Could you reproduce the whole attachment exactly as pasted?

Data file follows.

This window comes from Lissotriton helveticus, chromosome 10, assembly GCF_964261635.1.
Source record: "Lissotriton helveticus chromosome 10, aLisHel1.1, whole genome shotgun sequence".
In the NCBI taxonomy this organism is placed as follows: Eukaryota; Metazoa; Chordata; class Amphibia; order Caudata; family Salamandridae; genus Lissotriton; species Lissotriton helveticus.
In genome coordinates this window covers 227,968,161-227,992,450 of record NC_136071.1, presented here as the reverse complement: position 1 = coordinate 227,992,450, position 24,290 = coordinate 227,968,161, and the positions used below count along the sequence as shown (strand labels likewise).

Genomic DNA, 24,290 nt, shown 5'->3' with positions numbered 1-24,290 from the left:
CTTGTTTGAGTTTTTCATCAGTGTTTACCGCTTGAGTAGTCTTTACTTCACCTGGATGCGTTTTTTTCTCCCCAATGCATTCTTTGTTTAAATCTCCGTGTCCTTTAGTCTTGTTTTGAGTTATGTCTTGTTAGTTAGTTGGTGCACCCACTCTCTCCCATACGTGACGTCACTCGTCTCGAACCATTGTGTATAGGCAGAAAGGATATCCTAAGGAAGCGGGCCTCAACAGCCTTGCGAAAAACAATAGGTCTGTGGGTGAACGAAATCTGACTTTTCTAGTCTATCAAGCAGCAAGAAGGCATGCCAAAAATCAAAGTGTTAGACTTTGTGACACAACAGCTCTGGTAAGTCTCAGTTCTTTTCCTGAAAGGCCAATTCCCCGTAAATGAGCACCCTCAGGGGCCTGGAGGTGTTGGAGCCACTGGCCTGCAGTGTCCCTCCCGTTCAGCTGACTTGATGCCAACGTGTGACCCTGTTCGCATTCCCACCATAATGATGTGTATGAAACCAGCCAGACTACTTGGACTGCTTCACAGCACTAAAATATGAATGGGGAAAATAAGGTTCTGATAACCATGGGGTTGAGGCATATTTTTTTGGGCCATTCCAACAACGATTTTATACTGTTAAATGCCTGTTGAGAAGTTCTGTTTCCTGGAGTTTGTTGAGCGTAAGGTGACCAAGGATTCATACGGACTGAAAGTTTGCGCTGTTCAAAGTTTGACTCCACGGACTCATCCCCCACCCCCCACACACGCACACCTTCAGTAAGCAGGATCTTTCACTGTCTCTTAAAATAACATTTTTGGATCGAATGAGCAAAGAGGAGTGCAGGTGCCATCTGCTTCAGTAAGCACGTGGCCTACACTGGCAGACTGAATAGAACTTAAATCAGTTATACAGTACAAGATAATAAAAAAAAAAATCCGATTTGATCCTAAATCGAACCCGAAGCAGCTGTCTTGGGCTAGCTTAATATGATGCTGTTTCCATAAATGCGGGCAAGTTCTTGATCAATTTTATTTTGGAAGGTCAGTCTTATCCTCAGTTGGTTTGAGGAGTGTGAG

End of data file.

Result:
This window comes from Lissotriton helveticus, chromosome 10, assembly GCF_964261635.1.
Source record: "Lissotriton helveticus chromosome 10, aLisHel1.1, whole genome shotgun sequence".
In the NCBI taxonomy this organism is placed as follows: Eukaryota; Metazoa; Chordata; class Amphibia; order Caudata; family Salamandridae; genus Lissotriton; species Lissotriton helveticus.
In genome coordinates this window covers 227,968,161-227,992,450 of record NC_136071.1, presented here as the reverse complement: position 1 = coordinate 227,992,450, position 24,290 = coordinate 227,968,161, and the positions used below count along the sequence as shown (strand labels likewise).

Genomic DNA, 24,290 nt, shown 5'->3' with positions numbered 1-24,290 from the left:
CTTGTTTGAGTTTTTCATCAGTGTTTACCGCTTGAGTAGTCTTTACTTCACCTGGATGCGTTTTTTTCTCCCCAATGCATTCTTTGTTTAAATCTCCGTGTCCTTTAGTCTTGTTTTGAGTTATGTCTTGTTAGTTAGTTGGTGCACCCACTCTCTCCCATACGTGACGTCACTCGTCTCGAACCATTGTGTATAGGCAGAAAGGATATCCTAAGGAAGCGGGCCTCAACAGCCTTGCGAAAAACAATAGGTCTGTGGGTGAACGAAATCTGACTTTTCTAGTCTATCAAGCAGCAAGAAGGCATGCCAAAAATCAAAGTGTTAGACTTTGTGACACAACAGCTCTGGTAAGTCTCAGTTCTTTTCCTGAAAGGCCAATTCCCCGTAAATGAGCACCCTCAGGGGCCTGGAGGTGTTGGAGCCACTGGCCTGCAGTGTCCCTCCCGTTCAGCTGACTTGATGCCAACGTGTGACCCTGTTCGCATTCCCACCATAATGATGTGTATGAAACCAGCCAGACTACTTGGACTGCTTCACAGCACTAAAATATGAATGGGGAAAATAAGGTTCTGATAACCATGGGGTTGAGGCATATTTTTTTGGGCCATTCCAACAACGATTTTATACTGTTAAATGCCTGTTGAGAAGTTCTGTTTCCTGGAGTTTGTTGAGCGTAAGGTGACCAAGGATTCATACGGACTGAAAGTTTGCGCTGTTCAAAGTTTGACTCCACGGACTCATCCCCCACCCCCCACACACGCACACCTTCAGTAAGCAGGATCTTTCACTGTCTCTTAAAATAACATTTTTGGATCGAATGAGCAAAGAGGAGTGCAGGTGCCATCTGCTTCAGTAAGCACGTGGCCTACACTGGCAGACTGAATAGAACTTAAATCAGTTATACAGTACAAGATAATAAAAAAAAAAATCCGATTTGATCCTAAATCGAACCCGAAGCAGCTGTCTTGGGCTAGCTTAATATGATGCTGTTTCCATAAATGCGGGCAAGTTCTTGATCAATTTTATTTTGGAAGGTCAGTCTTATCCTCAGTTGGTTTGAGGAGTGTGAG